Sony turns 70 this year, and celebrates that landmark with a range of Signature products. The range consists of two portable music players, a desktop DAC and the MDR-Z1R headphones on test here.
All the products carry premium four-figure price tags and are meant to showcase the company’s expertise.
In the case of the MDR-Z1R, £1700 buys a pair of large, understated closed-back headphones. As is Sony’s way, there’s little exuberance in the design.
If you’re expecting overtly luxurious touches or extravagant styling for your money, these aren’t the cans for you.
What do you get is obsessive attention to detail. The MDR-Z1Rs use a relatively large and rather unusual dynamic driver.
This unit has a two-piece 70mm diaphragm made up of a magnesium dome sitting in the middle of an aluminium-coated liquid crystal polymer ring – try saying that after a few beers.
The result is an impressive claimed frequency response that extends to 120kHz.
The size of the driver was chosen to give the headphone’s sound the dispersion Sony’s engineers wanted, as well as give the presentation the kind of authority only a larger driver can bring.
Its motor system uses a powerful, high grade Neodymium magnet, which has plenty of output and gives these cans a useful sensitivity of 100dB/mW.
It’s all connected by specially developed lead-free solder that is designed to give the purest signal transfer. This is the kind of small detail that shows just how far the engineers have gone to maximise performance.
We don’t often write about grilles, as there’s not usually much to say. In this case, however, we’ll make an exception as those in front of the drive unit on the MDR-Z1R almost qualify as art.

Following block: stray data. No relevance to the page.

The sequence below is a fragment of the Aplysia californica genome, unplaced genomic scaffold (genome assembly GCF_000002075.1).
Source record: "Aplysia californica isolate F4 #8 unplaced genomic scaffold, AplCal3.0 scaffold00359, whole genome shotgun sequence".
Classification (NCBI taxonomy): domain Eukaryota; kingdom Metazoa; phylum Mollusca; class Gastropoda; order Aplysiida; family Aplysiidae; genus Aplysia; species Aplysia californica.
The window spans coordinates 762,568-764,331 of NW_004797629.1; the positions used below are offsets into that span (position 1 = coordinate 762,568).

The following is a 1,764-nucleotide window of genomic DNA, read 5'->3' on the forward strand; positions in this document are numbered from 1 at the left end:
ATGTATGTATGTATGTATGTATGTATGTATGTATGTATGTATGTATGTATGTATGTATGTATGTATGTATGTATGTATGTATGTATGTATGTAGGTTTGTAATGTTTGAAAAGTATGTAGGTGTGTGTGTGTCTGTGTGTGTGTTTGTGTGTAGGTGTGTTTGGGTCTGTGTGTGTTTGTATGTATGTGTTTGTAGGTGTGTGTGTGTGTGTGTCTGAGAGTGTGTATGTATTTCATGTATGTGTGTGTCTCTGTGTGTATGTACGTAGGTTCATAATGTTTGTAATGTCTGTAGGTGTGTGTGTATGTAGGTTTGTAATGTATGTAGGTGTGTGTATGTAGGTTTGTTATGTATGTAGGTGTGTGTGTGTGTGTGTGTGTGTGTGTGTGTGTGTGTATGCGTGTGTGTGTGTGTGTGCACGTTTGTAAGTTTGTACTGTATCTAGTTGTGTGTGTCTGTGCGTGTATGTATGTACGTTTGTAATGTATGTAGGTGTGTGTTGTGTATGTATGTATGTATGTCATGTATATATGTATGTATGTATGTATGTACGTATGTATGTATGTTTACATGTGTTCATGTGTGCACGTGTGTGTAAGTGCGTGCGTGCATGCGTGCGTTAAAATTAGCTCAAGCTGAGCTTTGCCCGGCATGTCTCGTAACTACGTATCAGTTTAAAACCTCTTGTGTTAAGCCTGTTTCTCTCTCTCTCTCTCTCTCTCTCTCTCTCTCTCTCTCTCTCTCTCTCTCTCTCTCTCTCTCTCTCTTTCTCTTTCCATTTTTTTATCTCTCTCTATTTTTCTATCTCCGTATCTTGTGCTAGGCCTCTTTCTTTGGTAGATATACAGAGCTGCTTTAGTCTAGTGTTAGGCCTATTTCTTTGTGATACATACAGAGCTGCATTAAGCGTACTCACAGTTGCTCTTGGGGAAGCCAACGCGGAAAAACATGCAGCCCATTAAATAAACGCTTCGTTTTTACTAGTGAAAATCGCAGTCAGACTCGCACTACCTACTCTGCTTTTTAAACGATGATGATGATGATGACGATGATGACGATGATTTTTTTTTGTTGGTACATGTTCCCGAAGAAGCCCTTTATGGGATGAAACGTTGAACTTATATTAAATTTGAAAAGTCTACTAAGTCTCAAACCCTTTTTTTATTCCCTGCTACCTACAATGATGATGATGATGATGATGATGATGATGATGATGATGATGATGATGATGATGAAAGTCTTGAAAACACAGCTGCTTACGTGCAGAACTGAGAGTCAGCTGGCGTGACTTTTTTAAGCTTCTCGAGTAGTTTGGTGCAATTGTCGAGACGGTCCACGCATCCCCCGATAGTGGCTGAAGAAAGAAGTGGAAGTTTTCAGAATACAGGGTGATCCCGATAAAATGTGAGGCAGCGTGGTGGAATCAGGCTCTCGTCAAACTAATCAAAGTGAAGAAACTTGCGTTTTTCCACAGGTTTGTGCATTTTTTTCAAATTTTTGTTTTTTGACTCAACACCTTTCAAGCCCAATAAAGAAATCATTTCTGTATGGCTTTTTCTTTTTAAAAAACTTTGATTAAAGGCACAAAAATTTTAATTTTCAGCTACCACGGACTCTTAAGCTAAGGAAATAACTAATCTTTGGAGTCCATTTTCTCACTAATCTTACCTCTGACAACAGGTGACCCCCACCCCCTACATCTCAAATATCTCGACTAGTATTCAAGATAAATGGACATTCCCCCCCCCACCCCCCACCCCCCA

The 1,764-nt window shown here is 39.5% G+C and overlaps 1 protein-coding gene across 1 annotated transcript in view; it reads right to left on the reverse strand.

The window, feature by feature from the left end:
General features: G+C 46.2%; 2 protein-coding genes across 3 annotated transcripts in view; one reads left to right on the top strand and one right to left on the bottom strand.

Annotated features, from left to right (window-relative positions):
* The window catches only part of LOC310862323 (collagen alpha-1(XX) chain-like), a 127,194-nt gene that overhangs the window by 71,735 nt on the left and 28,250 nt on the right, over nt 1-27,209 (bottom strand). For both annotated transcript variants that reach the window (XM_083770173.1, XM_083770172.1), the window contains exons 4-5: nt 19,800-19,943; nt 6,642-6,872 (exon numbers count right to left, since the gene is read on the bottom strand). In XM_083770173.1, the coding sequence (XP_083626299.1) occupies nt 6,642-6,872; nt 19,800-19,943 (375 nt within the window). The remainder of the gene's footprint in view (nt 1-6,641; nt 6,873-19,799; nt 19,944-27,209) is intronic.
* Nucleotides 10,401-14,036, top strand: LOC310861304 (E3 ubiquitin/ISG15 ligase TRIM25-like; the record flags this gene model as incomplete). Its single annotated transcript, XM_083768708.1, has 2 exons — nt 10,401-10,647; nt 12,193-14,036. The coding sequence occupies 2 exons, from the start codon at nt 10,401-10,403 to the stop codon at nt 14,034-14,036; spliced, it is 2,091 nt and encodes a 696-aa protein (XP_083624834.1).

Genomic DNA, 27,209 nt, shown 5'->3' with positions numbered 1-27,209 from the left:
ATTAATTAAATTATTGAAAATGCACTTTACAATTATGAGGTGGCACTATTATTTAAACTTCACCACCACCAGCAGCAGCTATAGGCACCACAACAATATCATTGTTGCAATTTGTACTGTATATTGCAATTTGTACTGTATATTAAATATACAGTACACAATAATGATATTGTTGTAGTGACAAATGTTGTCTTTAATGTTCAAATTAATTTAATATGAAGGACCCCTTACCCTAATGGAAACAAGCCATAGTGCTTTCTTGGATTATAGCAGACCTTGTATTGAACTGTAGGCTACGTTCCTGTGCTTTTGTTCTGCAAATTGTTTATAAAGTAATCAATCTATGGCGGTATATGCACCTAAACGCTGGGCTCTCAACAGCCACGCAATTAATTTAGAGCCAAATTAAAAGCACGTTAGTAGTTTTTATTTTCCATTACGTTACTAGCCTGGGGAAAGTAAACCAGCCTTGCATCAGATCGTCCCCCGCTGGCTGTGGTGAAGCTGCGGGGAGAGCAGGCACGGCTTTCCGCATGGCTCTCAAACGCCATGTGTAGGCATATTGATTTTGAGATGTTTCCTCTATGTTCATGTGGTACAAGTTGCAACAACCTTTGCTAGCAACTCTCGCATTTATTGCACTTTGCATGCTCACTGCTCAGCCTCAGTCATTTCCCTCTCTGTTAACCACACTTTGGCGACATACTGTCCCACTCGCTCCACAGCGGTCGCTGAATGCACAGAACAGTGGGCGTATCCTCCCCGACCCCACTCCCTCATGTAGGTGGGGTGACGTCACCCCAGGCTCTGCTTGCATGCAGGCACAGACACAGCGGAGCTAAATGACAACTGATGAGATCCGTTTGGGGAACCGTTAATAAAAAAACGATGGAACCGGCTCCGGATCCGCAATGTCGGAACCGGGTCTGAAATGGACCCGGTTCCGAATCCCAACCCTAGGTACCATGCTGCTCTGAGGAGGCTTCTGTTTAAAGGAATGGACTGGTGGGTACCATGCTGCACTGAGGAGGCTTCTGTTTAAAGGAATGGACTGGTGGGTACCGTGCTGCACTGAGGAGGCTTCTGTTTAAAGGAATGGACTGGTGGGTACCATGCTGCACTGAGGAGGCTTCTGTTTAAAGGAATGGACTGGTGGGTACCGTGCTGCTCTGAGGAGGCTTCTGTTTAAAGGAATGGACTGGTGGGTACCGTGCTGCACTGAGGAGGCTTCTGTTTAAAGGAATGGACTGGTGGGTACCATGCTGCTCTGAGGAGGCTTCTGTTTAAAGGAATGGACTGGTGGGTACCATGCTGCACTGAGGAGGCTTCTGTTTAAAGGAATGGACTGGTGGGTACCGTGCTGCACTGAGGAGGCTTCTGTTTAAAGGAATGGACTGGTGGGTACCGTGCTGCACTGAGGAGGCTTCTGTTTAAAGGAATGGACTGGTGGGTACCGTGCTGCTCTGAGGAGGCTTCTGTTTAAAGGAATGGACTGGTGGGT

The engineers looked at the way traditional grille designs affect the sound and decided to try something different.
After plenty of research they ended up with a pattern based on the Fibonacci sequence. They found this approach caused the least high frequency disruption, and have graphs to prove it.
While these are closed-back headphones there’s a twist here too.
Sony has used traditional Japanese paper techniques to make a backing of Canadian softwood and just the right kind of water (yes, you read correctly) to come up with an absorbent, low resonance enclosure.
The outside of the enclosure is protected by a contoured stainless steel wire gauze that’s coated with a chromium compound, said to be highly resistant to scratches or marking.
We’ve used our review sample heavily for a number of months and it still looks as good as new.
Comfort is vital in a pair of headphones and Sony hasn’t taken any shortcuts here.
A word of warning, though – these are big headphones, and while there’s plenty of adjustment they may still feel a touch loose on the smallest of heads.
They’re not unduly heavy at 385g, and the wide, nicely padded beta titanium headband – a material often used in spectacle frames and used here for its low weight and flexibility – sits comfortably.
Both the headband and nicely cushioned earpads are covered with soft, high quality leather, which feels good to the touch.
The earpads have been shaped with care too, making these one of the most comfortable full-size headphones we’ve used.
Though, as with almost every closed-back design we’ve tried, our ears do warm up over extended listening sessions.